Diana Battefeld, *Horizon Crossed*, 2015 [Oil on Canvas]. After a private correspondence with A. Hamilton, a world’s expert on black hole simulations.

A common view of what an observer would see if she crossed the horizon of a Schwarzschild black hole and lowers herself towards a singularity is the following: as she approaches a singularity, the field of view above shrinks more and more, such that the darkness around appears to engulf her. Light in the visible patch, right above, would be intensively blueshifted. An implicit assumption necessary for such an appearance is that the observer tries as hard as she can to counteract the gravitational pull. For instance, by firing the boosters of a spaceship. Since any such attempts are futile anyhow, the observer might instead just go with the flow and fall freely into the black hole, that is, to follow a geodesic.

If one does the latter, the view is much more beautiful to behold. Light above oneself is redshifted, while light near the equatorial plane is blueshifted. This effect is due to tidal forces of the black hole, which are stronger the closer one is to the singularity. In the picture above, the observer crossed the horizon long ago and is looking around to see our galaxy. Besides the shifting of colors, tidal forces also distort the appearance of the galaxy. A curious effect that is also depicted is that to a free-falling observer, the black region still appears to be in front. This remains the case, even though the actual horizon is long-crossed. Only for an observer that is far away does the location of the horizon approximately coincide with the black region of the black hole.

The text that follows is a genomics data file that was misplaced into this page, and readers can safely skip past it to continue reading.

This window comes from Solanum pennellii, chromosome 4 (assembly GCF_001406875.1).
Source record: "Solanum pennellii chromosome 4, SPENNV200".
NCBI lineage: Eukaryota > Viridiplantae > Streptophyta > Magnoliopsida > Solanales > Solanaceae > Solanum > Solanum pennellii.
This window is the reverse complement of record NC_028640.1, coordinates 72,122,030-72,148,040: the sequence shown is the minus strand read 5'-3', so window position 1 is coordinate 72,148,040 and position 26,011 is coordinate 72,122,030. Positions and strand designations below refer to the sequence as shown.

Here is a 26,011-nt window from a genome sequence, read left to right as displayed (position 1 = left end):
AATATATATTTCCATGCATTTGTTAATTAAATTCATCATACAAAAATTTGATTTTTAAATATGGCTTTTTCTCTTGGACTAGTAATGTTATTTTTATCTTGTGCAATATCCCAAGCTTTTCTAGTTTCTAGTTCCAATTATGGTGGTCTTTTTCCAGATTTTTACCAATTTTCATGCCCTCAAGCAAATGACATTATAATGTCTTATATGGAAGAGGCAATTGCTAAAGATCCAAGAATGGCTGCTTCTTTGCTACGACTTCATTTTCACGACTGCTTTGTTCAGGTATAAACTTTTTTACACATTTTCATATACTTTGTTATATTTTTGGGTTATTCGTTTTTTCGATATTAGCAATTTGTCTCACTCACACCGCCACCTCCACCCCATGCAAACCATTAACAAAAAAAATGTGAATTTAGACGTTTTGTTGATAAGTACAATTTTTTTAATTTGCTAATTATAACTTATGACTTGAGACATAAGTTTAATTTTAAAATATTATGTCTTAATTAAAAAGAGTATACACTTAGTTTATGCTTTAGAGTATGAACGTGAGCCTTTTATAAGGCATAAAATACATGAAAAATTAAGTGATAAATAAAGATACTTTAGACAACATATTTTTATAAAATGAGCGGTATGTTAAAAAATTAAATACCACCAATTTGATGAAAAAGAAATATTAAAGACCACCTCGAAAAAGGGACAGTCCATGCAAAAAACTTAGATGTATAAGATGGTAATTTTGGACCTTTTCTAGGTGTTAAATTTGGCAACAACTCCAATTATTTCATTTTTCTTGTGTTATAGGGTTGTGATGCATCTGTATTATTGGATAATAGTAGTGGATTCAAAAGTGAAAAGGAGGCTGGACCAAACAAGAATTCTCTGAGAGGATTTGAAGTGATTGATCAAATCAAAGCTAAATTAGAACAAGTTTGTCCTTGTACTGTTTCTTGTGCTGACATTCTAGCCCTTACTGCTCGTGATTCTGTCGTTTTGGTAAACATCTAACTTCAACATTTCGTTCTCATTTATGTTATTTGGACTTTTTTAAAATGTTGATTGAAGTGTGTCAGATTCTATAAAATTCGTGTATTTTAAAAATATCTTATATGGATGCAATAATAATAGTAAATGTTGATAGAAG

To observe the color shift and distortions as strongly as depicted above, one would have to be close to the singularity, see Prof. Hamilton’s webpage for details on the ray tracing techniques used to generate the view of a free falling observer. Since the tidal forces are tremendous, any living observer would actually be stretched and ripped apart. Nevertheless, his or her last view would be quiet striking.

A view from a rotating black hole after horizon crossing onto an accretion disk is more complicated due to frame dragging effects and a more complicated metric. This view has not yet been calculated.